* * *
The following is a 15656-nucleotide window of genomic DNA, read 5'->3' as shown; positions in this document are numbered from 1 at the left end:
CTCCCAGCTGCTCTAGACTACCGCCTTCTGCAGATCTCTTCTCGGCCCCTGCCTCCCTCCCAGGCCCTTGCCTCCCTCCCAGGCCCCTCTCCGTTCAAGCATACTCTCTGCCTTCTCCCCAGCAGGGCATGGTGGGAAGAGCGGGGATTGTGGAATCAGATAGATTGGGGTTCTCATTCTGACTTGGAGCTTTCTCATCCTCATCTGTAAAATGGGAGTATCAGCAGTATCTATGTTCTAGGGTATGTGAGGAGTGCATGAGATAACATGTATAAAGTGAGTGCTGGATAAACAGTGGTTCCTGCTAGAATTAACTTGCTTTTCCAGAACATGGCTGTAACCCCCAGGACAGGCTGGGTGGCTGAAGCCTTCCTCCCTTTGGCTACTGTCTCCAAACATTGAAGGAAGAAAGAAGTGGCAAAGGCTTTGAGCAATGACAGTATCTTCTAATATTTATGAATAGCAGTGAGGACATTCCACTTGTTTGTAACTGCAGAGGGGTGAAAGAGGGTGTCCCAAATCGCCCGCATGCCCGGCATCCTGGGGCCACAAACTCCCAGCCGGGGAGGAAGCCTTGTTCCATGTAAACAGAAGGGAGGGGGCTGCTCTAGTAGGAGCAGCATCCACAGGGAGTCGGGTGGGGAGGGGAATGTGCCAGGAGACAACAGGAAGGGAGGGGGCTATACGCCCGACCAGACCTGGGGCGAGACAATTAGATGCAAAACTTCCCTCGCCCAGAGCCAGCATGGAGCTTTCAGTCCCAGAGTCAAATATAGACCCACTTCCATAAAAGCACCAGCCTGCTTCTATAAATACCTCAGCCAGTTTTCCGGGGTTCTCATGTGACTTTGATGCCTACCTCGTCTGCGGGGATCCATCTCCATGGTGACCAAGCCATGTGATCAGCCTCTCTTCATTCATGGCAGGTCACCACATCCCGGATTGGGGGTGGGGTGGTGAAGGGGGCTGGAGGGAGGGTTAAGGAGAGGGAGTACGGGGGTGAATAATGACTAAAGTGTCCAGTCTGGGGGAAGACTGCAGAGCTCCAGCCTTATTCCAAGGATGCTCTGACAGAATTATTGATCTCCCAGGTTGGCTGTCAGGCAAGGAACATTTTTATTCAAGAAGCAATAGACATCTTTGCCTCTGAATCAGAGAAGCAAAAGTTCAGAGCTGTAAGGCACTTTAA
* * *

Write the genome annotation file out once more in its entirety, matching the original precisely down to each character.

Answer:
The following is a 15656-nucleotide window of genomic DNA, read 5'->3' as shown; positions in this document are numbered from 1 at the left end:
CTCCCAGCTGCTCTAGACTACCGCCTTCTGCAGATCTCTTCTCGGCCCCTGCCTCCCTCCCAGGCCCTTGCCTCCCTCCCAGGCCCCTCTCCGTTCAAGCATACTCTCTGCCTTCTCCCCAGCAGGGCATGGTGGGAAGAGCGGGGATTGTGGAATCAGATAGATTGGGGTTCTCATTCTGACTTGGAGCTTTCTCATCCTCATCTGTAAAATGGGAGTATCAGCAGTATCTATGTTCTAGGGTATGTGAGGAGTGCATGAGATAACATGTATAAAGTGAGTGCTGGATAAACAGTGGTTCCTGCTAGAATTAACTTGCTTTTCCAGAACATGGCTGTAACCCCCAGGACAGGCTGGGTGGCTGAAGCCTTCCTCCCTTTGGCTACTGTCTCCAAACATTGAAGGAAGAAAGAAGTGGCAAAGGCTTTGAGCAATGACAGTATCTTCTAATATTTATGAATAGCAGTGAGGACATTCCACTTGTTTGTAACTGCAGAGGGGTGAAAGAGGGTGTCCCAAATCGCCCGCATGCCCGGCATCCTGGGGCCACAAACTCCCAGCCGGGGAGGAAGCCTTGTTCCATGTAAACAGAAGGGAGGGGGCTGCTCTAGTAGGAGCAGCATCCACAGGGAGTCGGGTGGGGAGGGGAATGTGCCAGGAGACAACAGGAAGGGAGGGGGCTATACGCCCGACCAGACCTGGGGCGAGACAATTAGATGCAAAACTTCCCTCGCCCAGAGCCAGCATGGAGCTTTCAGTCCCAGAGTCAAATATAGACCCACTTCCATAAAAGCACCAGCCTGCTTCTATAAATACCTCAGCCAGTTTTCCGGGGTTCTCATGTGACTTTGATGCCTACCTCGTCTGCGGGGATCCATCTCCATGGTGACCAAGCCATGTGATCAGCCTCTCTTCATTCATGGCAGGTCACCACATCCCGGATTGGGGGTGGGGTGGTGAAGGGGGCTGGAGGGAGGGTTAAGGAGAGGGAGTACGGGGGTGAATAATGACTAAAGTGTCCAGTCTGGGGGAAGACTGCAGAGCTCCAGCCTTATTCCAAGGATGCTCTGACAGAATTATTGATCTCCCAGGTTGGCTGTCAGGCAAGGAACATTTTTATTCAAGAAGCAATAGACATCTTTGCCTCTGAATCAGAGAAGCAAAAGTTCAGAGCTGTAAGGCACTTTAA